“You wait a lifetime to meet someone who understands you, accepts you as you are. At the end, you find that someone, all along, has been you.” -Richard Bach

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Siegfried Zademack

I recently shared with my dear friend Alice, who is on a similar Journey as me, that with this illness I believe we are being brought into greater balance. The personal journeying she has shared with me recently has affirmed this Knowing. I wanted to share some of my deep, personal balancing.

I have been particularly touched by a couple I have known for some time, who has been journeying through MS together. One has the illness, but they are together in their commitment of seeing this curriculum through. After David left, I communicated with Stephen to ask what enables him to stay. His response was so profound and personal that I will not share it on a blog; suffice it to say that he expressed reverence and deep love in his serving. Hearing his perspective gave me so much hope for humankind and appreciation for these friends whose lives are unexplainably interconnected with mine.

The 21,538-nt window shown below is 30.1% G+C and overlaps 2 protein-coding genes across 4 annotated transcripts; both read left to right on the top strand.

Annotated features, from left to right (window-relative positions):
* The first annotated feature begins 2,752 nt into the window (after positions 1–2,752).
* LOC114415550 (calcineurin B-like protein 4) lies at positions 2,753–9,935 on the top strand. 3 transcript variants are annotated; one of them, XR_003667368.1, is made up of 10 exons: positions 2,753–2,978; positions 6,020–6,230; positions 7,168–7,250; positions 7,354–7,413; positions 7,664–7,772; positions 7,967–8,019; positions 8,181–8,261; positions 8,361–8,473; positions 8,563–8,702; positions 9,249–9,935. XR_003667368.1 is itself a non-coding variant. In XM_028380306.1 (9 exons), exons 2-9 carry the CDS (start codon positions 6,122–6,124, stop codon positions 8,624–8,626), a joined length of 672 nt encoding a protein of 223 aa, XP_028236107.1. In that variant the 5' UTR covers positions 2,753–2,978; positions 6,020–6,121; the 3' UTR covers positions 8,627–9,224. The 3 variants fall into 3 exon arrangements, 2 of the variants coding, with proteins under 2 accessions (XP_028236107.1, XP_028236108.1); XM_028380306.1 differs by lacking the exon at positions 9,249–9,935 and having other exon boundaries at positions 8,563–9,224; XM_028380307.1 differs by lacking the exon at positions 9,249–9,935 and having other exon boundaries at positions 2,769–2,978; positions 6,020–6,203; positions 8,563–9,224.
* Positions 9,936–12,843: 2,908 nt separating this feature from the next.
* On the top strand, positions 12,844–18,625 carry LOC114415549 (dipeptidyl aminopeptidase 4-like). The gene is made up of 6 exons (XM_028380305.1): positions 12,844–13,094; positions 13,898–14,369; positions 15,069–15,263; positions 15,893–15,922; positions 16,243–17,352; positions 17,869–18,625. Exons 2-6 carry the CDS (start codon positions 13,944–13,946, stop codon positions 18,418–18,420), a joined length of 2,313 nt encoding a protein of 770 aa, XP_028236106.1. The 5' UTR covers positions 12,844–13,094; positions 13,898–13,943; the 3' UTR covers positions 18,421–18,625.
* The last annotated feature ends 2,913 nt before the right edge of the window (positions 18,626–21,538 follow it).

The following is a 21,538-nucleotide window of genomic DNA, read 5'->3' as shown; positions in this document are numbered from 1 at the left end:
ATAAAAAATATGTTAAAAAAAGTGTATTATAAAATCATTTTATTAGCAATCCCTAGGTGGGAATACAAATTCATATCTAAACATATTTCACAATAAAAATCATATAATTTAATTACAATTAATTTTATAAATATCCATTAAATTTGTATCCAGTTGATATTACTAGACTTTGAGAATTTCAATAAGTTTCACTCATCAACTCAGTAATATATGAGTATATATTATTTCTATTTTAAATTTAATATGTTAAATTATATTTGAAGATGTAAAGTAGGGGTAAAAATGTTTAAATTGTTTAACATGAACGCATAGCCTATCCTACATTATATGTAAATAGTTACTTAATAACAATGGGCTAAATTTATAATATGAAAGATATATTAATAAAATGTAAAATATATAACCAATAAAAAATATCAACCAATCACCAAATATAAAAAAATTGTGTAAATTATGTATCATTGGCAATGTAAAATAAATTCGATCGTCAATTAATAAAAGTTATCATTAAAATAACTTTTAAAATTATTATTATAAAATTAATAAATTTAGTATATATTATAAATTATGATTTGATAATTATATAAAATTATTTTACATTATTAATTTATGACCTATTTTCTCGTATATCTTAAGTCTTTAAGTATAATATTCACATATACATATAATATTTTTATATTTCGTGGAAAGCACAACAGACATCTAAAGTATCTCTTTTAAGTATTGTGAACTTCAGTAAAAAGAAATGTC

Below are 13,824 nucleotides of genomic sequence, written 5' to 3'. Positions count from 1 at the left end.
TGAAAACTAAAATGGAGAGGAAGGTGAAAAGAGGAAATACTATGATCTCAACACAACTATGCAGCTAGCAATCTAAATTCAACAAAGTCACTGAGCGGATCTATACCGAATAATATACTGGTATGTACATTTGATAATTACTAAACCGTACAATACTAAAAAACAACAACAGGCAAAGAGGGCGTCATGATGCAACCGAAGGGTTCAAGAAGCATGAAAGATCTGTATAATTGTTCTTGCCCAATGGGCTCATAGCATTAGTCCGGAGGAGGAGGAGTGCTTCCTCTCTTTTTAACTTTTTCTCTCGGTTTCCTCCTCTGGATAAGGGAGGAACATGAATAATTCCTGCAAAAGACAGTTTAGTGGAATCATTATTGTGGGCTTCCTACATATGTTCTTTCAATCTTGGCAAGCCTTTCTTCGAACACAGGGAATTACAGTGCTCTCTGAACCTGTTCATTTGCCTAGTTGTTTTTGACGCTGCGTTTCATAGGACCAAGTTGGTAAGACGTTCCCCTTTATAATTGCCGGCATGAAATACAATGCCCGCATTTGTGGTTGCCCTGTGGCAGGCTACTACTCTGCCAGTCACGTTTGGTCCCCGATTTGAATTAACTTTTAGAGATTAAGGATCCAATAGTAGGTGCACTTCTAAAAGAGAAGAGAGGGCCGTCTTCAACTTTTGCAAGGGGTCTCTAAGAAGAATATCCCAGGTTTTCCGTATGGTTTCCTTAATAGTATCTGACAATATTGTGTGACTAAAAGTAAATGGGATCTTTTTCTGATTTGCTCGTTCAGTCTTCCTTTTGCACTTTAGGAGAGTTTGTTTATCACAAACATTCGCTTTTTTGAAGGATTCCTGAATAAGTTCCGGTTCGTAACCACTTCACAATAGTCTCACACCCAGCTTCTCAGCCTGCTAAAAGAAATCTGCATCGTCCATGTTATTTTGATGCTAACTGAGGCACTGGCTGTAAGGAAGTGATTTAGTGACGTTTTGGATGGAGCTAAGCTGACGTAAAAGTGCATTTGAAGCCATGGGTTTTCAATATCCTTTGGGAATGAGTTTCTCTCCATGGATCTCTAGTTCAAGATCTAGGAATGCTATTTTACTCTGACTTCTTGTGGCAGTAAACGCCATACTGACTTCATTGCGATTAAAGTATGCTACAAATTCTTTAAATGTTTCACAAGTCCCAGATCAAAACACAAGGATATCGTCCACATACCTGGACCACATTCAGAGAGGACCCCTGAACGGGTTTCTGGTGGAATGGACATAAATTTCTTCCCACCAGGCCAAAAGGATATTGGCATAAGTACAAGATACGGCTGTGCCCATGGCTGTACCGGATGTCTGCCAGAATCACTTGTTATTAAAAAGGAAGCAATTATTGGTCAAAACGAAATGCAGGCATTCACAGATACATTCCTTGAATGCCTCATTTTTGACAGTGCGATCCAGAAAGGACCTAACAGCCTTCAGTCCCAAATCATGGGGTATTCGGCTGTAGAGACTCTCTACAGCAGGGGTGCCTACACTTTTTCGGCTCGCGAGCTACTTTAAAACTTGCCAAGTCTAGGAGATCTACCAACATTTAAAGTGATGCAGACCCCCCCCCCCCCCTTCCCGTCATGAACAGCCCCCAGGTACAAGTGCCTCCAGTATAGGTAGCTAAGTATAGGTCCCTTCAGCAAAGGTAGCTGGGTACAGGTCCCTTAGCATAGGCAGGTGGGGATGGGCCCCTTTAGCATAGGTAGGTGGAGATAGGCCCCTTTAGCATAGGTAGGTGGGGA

From time to time, we check in with each other to share strategies and mutual respect. As I near the end of my ten week commitment to The Presence Process* with this week’s theme being, I FORGIVE MYSELF, what keeps coming up is that I need to forgive myself for having this illness. Everything else has been forgiven, but this last piece seems intransigent.